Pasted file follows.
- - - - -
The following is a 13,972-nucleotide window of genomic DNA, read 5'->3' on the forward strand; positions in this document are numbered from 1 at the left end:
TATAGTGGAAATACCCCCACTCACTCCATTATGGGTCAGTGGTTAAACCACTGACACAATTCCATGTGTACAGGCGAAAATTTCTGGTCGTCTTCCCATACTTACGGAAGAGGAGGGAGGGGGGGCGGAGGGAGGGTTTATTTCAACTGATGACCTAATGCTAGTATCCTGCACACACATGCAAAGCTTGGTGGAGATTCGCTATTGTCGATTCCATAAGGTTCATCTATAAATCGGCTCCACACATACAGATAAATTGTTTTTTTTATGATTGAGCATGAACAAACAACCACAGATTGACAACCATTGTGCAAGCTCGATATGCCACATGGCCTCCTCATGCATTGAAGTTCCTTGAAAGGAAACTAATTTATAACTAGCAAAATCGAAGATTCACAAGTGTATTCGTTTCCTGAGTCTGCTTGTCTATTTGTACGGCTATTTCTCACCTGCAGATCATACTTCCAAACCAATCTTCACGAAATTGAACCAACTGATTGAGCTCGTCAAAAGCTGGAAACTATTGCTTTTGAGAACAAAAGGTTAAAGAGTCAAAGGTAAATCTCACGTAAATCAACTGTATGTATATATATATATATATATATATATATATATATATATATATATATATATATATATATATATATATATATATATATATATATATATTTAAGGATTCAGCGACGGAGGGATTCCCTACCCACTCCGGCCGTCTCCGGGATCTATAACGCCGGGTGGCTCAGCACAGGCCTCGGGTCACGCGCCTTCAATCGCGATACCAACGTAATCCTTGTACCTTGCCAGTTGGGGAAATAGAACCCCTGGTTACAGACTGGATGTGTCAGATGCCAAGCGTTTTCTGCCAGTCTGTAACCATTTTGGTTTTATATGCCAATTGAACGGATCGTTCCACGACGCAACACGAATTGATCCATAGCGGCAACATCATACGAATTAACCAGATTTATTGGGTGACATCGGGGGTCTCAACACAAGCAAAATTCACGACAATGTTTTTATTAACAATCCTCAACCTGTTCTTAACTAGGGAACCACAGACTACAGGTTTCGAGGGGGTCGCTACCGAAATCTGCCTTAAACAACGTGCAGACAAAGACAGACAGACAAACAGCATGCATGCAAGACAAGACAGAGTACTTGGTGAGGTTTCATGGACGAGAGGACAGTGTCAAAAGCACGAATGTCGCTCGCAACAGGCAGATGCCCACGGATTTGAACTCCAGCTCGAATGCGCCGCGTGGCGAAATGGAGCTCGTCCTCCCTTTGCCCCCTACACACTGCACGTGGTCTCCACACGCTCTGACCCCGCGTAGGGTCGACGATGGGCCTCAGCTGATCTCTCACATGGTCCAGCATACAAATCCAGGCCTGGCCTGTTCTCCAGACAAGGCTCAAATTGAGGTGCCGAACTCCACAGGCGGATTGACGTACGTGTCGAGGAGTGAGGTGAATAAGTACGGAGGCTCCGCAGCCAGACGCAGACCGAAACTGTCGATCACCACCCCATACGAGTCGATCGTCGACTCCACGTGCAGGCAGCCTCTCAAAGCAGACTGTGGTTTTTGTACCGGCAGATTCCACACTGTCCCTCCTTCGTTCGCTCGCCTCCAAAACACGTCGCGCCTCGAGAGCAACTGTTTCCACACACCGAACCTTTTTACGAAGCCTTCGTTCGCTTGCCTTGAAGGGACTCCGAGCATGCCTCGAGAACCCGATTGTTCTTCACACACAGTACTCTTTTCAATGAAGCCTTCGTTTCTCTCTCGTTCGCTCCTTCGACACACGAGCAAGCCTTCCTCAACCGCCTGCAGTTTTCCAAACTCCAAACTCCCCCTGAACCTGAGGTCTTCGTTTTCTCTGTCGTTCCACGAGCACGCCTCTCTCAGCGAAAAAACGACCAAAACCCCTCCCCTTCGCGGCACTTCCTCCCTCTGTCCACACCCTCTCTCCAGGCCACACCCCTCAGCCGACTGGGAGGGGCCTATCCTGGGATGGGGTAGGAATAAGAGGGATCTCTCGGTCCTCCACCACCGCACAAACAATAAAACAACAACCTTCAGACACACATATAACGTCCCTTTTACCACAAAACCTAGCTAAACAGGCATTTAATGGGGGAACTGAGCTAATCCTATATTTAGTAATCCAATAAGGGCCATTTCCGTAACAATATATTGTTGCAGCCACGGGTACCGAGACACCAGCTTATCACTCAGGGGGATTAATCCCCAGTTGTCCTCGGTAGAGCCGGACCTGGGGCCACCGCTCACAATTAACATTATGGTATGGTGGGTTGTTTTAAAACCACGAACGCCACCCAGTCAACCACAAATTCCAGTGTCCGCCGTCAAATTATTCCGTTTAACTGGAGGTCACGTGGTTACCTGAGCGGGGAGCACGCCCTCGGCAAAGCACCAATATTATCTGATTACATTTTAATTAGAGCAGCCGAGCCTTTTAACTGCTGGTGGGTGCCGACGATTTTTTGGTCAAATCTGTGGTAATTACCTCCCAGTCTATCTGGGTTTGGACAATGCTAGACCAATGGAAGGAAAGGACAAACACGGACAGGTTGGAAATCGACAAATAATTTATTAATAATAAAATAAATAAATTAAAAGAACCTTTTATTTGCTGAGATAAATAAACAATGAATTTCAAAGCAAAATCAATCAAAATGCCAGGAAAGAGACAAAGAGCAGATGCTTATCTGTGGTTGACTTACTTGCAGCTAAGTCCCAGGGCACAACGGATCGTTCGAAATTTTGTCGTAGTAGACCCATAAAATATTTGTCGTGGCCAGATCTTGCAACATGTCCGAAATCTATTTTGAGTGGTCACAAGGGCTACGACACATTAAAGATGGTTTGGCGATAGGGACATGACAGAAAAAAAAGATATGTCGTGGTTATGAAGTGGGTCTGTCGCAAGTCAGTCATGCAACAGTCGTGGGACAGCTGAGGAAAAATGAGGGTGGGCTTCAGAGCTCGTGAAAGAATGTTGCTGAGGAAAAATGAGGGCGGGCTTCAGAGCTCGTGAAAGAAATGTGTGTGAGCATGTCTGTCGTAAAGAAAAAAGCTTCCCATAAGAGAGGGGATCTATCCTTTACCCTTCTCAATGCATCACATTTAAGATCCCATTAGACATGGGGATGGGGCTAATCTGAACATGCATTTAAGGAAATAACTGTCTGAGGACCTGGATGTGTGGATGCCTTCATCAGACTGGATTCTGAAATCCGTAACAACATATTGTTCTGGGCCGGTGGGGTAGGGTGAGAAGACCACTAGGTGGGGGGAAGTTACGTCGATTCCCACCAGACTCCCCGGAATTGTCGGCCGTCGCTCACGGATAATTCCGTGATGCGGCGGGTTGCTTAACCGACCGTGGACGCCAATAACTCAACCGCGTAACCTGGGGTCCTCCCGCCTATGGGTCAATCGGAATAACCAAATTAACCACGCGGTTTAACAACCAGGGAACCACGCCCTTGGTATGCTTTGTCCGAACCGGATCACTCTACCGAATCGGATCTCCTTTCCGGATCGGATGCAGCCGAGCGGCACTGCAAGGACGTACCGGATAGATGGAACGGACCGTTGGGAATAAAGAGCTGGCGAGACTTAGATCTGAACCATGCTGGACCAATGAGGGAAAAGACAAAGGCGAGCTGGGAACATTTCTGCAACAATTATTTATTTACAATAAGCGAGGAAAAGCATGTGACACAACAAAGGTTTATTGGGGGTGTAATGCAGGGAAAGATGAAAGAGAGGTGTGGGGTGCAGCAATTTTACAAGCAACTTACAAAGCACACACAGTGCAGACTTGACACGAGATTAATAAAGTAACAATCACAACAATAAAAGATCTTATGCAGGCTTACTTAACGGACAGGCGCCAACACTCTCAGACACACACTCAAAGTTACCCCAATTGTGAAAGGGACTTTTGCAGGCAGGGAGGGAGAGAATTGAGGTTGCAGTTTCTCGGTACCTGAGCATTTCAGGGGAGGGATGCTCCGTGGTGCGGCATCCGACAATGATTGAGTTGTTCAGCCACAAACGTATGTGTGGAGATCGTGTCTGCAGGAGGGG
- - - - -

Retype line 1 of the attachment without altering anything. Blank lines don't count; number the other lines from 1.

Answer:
The following is a 13,972-nucleotide window of genomic DNA, read 5'->3' on the forward strand; positions in this document are numbered from 1 at the left end: